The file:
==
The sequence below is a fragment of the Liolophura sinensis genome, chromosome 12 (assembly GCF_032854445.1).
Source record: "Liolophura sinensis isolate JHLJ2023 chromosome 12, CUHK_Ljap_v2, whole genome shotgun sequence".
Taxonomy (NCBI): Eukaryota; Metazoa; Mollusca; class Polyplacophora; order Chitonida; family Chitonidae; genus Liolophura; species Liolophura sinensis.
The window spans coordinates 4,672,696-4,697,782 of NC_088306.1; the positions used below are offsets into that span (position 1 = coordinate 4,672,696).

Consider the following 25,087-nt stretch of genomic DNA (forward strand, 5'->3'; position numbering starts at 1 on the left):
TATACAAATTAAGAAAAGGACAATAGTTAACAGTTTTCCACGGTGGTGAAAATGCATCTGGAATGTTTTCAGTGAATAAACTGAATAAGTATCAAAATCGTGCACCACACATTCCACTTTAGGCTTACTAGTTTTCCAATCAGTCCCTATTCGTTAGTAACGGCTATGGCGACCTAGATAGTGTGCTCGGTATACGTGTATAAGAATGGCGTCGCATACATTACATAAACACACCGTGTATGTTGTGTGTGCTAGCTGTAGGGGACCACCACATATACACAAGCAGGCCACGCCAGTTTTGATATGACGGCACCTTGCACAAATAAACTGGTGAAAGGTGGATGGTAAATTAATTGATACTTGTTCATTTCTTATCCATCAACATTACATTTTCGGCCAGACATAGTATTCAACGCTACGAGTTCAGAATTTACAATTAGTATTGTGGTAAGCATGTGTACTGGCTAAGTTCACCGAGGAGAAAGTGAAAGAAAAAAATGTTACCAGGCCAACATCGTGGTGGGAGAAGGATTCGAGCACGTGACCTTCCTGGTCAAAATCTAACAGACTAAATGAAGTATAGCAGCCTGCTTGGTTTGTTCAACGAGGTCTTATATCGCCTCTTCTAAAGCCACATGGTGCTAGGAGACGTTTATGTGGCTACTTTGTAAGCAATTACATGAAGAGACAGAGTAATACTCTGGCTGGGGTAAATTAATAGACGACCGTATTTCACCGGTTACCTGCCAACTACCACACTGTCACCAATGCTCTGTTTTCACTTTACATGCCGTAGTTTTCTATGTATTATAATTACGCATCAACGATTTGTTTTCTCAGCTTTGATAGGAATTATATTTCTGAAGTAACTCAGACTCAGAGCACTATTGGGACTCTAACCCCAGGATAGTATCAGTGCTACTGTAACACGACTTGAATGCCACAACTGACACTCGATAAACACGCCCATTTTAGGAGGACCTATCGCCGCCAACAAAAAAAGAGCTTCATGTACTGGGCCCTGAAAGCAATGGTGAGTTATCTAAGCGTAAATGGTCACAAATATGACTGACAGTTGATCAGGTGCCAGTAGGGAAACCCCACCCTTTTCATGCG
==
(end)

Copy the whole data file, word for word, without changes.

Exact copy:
The sequence below is a fragment of the Liolophura sinensis genome, chromosome 12 (assembly GCF_032854445.1).
Source record: "Liolophura sinensis isolate JHLJ2023 chromosome 12, CUHK_Ljap_v2, whole genome shotgun sequence".
Taxonomy (NCBI): Eukaryota; Metazoa; Mollusca; class Polyplacophora; order Chitonida; family Chitonidae; genus Liolophura; species Liolophura sinensis.
The window spans coordinates 4,672,696-4,697,782 of NC_088306.1; the positions used below are offsets into that span (position 1 = coordinate 4,672,696).

Consider the following 25,087-nt stretch of genomic DNA (forward strand, 5'->3'; position numbering starts at 1 on the left):
TATACAAATTAAGAAAAGGACAATAGTTAACAGTTTTCCACGGTGGTGAAAATGCATCTGGAATGTTTTCAGTGAATAAACTGAATAAGTATCAAAATCGTGCACCACACATTCCACTTTAGGCTTACTAGTTTTCCAATCAGTCCCTATTCGTTAGTAACGGCTATGGCGACCTAGATAGTGTGCTCGGTATACGTGTATAAGAATGGCGTCGCATACATTACATAAACACACCGTGTATGTTGTGTGTGCTAGCTGTAGGGGACCACCACATATACACAAGCAGGCCACGCCAGTTTTGATATGACGGCACCTTGCACAAATAAACTGGTGAAAGGTGGATGGTAAATTAATTGATACTTGTTCATTTCTTATCCATCAACATTACATTTTCGGCCAGACATAGTATTCAACGCTACGAGTTCAGAATTTACAATTAGTATTGTGGTAAGCATGTGTACTGGCTAAGTTCACCGAGGAGAAAGTGAAAGAAAAAAATGTTACCAGGCCAACATCGTGGTGGGAGAAGGATTCGAGCACGTGACCTTCCTGGTCAAAATCTAACAGACTAAATGAAGTATAGCAGCCTGCTTGGTTTGTTCAACGAGGTCTTATATCGCCTCTTCTAAAGCCACATGGTGCTAGGAGACGTTTATGTGGCTACTTTGTAAGCAATTACATGAAGAGACAGAGTAATACTCTGGCTGGGGTAAATTAATAGACGACCGTATTTCACCGGTTACCTGCCAACTACCACACTGTCACCAATGCTCTGTTTTCACTTTACATGCCGTAGTTTTCTATGTATTATAATTACGCATCAACGATTTGTTTTCTCAGCTTTGATAGGAATTATATTTCTGAAGTAACTCAGACTCAGAGCACTATTGGGACTCTAACCCCAGGATAGTATCAGTGCTACTGTAACACGACTTGAATGCCACAACTGACACTCGATAAACACGCCCATTTTAGGAGGACCTATCGCCGCCAACAAAAAAAGAGCTTCATGTACTGGGCCCTGAAAGCAATGGTGAGTTATCTAAGCGTAAATGGTCACAAATATGACTGACAGTTGATCAGGTGCCAGTAGGGAAACCCCACCCTTTTCATGCG